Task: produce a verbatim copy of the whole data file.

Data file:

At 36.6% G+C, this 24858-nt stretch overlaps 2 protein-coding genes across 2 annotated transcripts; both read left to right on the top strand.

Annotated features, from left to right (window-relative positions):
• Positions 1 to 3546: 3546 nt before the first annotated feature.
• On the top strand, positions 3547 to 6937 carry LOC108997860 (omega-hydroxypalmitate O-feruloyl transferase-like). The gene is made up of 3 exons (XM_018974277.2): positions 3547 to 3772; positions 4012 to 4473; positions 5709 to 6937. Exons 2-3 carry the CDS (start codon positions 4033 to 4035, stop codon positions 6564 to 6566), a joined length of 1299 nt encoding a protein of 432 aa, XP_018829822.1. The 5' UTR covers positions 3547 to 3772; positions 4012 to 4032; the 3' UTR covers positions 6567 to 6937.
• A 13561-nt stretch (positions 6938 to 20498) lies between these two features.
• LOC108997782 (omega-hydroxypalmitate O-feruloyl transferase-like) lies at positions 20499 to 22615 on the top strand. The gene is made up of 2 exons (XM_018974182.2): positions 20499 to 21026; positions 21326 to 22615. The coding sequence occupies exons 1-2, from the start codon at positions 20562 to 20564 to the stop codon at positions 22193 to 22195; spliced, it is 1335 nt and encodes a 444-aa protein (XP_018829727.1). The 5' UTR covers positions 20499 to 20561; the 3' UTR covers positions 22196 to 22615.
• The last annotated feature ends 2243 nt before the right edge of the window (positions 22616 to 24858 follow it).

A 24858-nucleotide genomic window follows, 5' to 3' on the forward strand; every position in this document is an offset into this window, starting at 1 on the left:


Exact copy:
At 36.6% G+C, this 24858-nt stretch overlaps 2 protein-coding genes across 2 annotated transcripts; both read left to right on the top strand.

Annotated features, from left to right (window-relative positions):
• Positions 1 to 3546: 3546 nt before the first annotated feature.
• On the top strand, positions 3547 to 6937 carry LOC108997860 (omega-hydroxypalmitate O-feruloyl transferase-like). The gene is made up of 3 exons (XM_018974277.2): positions 3547 to 3772; positions 4012 to 4473; positions 5709 to 6937. Exons 2-3 carry the CDS (start codon positions 4033 to 4035, stop codon positions 6564 to 6566), a joined length of 1299 nt encoding a protein of 432 aa, XP_018829822.1. The 5' UTR covers positions 3547 to 3772; positions 4012 to 4032; the 3' UTR covers positions 6567 to 6937.
• A 13561-nt stretch (positions 6938 to 20498) lies between these two features.
• LOC108997782 (omega-hydroxypalmitate O-feruloyl transferase-like) lies at positions 20499 to 22615 on the top strand. The gene is made up of 2 exons (XM_018974182.2): positions 20499 to 21026; positions 21326 to 22615. The coding sequence occupies exons 1-2, from the start codon at positions 20562 to 20564 to the stop codon at positions 22193 to 22195; spliced, it is 1335 nt and encodes a 444-aa protein (XP_018829727.1). The 5' UTR covers positions 20499 to 20561; the 3' UTR covers positions 22196 to 22615.
• The last annotated feature ends 2243 nt before the right edge of the window (positions 22616 to 24858 follow it).

A 24858-nucleotide genomic window follows, 5' to 3' on the forward strand; every position in this document is an offset into this window, starting at 1 on the left: